The little boy was more confused than ever before,
Surely a festival must mean something more,
What his grandpa said, seemed to make little sense,
It seemed like something badly conjured up in defence.
So he went back to nagging the exasperated old man,
On this eccentricity that was celebrated only by man,
But this time, he decided he would do all the talk,
He only hoped, the old man wouldn’t fall back in shock.
“Why is it, that people spend the year, yelling at each other”,
“And finally choose a day to treat one other like a brother?”,
“Why is it, that people put up with a year full of abuse”,
“And take comfort in having a day, to praise each other profuse?”.
“Why do they live every moment for themselves, without relent”,
“Thinking one day is enough, to chant a prayer and repent?”,
“Why do they spend a year, closing the door on their neighbour”,
“Knowing they can invite them in, just in time for any dinner?”.
“Why do they shout at their crying parents, every single day”,
“Hoping, that decorating a tree together, will make those words go away?”,
“Why do they teach their children, to run the entire year in a hurry”,
“Wishing, that opening some gift, would wipe away every worry?”.
“Why do they think, a single sorry can soothe a year full of hurt”,
“Believing, that lighting a candle, is enough recognition of effort?”,
The old man was too puzzled, to notice the boy short of breath,
And only let out a sigh, because the boy regained his breath.
“Why can’t they just be nice, every day of the year”,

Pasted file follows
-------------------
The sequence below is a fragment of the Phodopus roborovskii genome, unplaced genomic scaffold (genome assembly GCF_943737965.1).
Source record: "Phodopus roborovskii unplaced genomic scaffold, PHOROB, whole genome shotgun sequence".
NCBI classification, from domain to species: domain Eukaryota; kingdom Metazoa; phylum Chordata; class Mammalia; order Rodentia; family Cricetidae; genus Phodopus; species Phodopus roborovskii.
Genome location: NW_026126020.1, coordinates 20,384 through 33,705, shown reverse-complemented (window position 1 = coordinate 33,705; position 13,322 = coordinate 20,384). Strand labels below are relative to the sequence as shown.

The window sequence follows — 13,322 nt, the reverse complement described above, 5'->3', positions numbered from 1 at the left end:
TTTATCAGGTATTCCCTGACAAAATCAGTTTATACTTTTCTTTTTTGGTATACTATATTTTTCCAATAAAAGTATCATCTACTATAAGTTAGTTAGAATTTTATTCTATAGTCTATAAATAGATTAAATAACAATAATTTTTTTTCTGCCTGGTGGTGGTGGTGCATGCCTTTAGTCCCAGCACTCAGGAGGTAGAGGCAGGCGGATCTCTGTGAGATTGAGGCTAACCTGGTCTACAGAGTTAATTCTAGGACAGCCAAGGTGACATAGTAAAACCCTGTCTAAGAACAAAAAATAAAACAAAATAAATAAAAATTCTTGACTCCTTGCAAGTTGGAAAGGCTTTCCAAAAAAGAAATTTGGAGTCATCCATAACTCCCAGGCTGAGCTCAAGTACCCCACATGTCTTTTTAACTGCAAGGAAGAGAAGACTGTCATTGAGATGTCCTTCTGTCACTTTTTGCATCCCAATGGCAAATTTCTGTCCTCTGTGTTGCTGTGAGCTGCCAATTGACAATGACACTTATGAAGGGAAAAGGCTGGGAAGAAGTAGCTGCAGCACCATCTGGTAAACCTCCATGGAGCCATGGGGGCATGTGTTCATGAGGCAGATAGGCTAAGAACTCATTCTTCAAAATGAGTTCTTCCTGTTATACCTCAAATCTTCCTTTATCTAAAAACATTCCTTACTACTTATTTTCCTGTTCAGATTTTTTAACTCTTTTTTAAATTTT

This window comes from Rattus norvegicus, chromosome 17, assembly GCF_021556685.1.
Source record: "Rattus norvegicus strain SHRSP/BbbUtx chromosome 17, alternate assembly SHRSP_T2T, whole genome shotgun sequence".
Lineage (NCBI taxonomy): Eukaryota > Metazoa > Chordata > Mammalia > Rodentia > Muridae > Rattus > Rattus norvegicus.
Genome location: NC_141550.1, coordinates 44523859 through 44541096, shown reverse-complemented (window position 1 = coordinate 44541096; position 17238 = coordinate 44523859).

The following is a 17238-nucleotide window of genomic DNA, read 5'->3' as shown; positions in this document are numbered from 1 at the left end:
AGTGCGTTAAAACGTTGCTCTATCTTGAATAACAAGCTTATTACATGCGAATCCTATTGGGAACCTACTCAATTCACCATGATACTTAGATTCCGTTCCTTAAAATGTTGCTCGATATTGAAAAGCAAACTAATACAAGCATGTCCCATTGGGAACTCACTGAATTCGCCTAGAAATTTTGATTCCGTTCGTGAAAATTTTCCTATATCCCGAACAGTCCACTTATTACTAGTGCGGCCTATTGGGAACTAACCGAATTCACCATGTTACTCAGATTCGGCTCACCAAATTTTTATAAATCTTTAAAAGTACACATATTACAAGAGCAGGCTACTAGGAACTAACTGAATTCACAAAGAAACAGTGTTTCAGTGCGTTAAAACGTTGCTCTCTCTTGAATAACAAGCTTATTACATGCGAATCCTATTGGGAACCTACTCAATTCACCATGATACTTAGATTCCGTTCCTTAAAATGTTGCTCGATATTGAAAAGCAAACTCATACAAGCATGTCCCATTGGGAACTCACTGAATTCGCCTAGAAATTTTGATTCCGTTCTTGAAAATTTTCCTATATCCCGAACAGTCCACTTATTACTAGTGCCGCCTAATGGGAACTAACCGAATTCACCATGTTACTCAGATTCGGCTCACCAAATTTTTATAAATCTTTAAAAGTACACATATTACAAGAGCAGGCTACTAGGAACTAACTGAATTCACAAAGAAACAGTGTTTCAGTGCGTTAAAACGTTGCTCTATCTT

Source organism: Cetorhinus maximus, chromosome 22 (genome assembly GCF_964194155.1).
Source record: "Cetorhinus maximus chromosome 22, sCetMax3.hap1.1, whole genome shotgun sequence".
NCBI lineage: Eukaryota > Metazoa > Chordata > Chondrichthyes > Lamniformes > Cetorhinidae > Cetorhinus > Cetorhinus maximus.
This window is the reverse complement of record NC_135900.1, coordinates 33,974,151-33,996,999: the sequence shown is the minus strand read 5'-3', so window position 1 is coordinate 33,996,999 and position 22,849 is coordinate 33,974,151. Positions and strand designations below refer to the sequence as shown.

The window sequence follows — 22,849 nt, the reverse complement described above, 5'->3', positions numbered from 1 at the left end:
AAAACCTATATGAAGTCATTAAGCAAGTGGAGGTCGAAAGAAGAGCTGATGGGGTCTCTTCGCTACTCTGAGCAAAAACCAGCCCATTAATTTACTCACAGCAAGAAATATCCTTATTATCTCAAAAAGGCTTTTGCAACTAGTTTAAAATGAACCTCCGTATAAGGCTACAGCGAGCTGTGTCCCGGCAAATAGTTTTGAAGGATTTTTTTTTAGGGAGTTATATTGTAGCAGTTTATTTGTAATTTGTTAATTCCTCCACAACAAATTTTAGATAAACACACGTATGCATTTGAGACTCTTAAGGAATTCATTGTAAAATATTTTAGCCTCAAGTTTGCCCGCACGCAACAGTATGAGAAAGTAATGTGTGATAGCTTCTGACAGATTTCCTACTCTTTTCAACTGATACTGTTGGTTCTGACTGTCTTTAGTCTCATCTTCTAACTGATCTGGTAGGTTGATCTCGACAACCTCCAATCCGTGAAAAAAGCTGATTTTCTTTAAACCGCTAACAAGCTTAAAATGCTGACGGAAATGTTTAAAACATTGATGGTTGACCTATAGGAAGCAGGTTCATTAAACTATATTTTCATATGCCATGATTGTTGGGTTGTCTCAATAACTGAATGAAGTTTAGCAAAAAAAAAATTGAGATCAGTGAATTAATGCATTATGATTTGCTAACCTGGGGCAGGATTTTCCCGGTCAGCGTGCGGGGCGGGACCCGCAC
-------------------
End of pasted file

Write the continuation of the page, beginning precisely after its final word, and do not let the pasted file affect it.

“And try to prevent, instead of wiping each tear?”,
“Why can’t they cherish every moment along the way”,
“Instead of dying the whole year, to live for just one day?”.
a) What’s with the title?
The title is from a movie of the same name, about Santa’s brother, who goes to the North Pole and saves the day for Santa and the entire world.
b) Why two poems?
The concept is too strong to finish within one poem without diminishing all of its essence into shortened sentences. The poem could have been double my usual length, but that would deny supporters of the festival with a poem. So splitting keeps both parties happy. Those who like festivals can read the first, and those who don’t can read only the second one. Besides, while the first one seems in support of celebration, it is actually a sly representation of the views that are debated in the second one. It helps to glorify the adversary in order to magnify the victory.
c) What is it about festivals/celebration that pisses me off?
The very words and what they signify. Take for example some thing like birthdays, which celebrate nothing significant. You being born is merely a statistical event that is by itself insignificant. But Happy Birthday is a festival of depression-era origins, when people needed some thing to make them feel alive atleast for one day, and bakers cashed in on the opportunity. Also read my favourite article on the topic.